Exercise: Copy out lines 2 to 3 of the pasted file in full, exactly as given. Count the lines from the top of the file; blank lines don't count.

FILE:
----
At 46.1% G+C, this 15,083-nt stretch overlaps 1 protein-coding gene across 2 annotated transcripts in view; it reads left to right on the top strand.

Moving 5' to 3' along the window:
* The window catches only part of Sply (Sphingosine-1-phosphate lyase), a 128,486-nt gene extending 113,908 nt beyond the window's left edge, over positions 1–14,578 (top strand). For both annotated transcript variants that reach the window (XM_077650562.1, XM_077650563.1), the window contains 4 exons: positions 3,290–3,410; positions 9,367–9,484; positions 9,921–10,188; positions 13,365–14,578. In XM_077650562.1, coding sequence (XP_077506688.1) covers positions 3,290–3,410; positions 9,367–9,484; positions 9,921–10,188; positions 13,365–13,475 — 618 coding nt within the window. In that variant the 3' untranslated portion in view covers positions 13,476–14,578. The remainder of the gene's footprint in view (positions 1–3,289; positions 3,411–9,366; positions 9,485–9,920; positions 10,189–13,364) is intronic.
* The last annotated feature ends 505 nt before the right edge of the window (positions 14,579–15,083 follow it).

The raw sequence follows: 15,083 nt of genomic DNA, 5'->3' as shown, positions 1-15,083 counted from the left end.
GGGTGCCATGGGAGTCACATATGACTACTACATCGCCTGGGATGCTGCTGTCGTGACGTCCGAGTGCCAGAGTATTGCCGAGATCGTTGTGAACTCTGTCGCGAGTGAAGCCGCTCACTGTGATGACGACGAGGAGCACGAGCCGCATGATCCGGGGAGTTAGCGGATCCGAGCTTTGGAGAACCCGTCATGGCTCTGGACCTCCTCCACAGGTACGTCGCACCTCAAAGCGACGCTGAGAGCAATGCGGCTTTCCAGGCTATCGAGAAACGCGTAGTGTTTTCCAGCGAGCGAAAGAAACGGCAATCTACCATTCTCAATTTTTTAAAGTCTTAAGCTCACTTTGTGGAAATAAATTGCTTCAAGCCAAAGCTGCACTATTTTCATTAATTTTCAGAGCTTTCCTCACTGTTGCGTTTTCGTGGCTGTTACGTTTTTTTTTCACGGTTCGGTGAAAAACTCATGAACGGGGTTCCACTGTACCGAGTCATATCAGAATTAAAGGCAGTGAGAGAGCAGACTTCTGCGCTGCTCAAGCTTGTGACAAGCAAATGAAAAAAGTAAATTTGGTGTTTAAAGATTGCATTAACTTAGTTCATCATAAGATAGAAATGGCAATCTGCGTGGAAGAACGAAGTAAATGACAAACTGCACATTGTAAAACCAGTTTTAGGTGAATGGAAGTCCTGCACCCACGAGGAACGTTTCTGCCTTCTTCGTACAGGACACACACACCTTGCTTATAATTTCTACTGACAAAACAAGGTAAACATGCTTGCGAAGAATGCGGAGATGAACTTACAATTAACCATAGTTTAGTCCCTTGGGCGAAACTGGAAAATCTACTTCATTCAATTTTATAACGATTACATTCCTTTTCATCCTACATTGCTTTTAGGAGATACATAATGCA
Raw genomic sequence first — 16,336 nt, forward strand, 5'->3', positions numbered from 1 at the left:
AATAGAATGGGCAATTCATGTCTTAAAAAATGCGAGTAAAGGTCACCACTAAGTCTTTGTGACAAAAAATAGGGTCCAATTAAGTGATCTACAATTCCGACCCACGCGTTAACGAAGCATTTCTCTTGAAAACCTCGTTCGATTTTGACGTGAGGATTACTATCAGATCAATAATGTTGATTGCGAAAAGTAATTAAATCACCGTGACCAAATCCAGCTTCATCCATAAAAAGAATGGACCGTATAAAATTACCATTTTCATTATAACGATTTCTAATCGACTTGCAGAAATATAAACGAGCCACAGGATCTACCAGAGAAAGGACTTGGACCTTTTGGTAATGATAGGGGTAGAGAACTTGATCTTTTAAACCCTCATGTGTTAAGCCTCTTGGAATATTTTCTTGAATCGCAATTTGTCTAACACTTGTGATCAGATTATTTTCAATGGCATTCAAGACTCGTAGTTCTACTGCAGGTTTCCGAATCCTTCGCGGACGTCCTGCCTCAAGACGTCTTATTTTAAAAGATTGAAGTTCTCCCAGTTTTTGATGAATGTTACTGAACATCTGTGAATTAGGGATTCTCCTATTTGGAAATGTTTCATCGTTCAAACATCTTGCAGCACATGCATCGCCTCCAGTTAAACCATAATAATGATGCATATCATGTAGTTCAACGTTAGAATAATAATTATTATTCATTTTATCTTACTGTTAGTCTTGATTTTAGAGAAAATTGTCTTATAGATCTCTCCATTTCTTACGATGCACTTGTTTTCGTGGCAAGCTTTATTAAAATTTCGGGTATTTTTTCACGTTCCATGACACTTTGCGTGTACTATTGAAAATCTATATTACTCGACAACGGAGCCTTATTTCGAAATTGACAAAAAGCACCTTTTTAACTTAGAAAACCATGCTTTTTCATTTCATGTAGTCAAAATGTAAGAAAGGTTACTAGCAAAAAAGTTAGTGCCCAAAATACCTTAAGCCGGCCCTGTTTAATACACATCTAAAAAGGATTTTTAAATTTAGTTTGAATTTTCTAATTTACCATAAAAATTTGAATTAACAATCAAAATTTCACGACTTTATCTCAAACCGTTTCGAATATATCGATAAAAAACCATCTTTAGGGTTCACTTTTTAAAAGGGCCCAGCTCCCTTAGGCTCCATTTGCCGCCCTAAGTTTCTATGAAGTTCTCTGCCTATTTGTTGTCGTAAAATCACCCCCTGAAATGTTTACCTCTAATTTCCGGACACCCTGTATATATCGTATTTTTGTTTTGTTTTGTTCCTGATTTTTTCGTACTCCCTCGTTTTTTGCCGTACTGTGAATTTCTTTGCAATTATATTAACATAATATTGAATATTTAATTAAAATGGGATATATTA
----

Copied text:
Moving 5' to 3' along the window:
* The window catches only part of Sply (Sphingosine-1-phosphate lyase), a 128,486-nt gene extending 113,908 nt beyond the window's left edge, over positions 1–14,578 (top strand). For both annotated transcript variants that reach the window (XM_077650562.1, XM_077650563.1), the window contains 4 exons: positions 3,290–3,410; positions 9,367–9,484; positions 9,921–10,188; positions 13,365–14,578. In XM_077650562.1, coding sequence (XP_077506688.1) covers positions 3,290–3,410; positions 9,367–9,484; positions 9,921–10,188; positions 13,365–13,475 — 618 coding nt within the window. In that variant the 3' untranslated portion in view covers positions 13,476–14,578. The remainder of the gene's footprint in view (positions 1–3,289; positions 3,411–9,366; positions 9,485–9,920; positions 10,189–13,364) is intronic.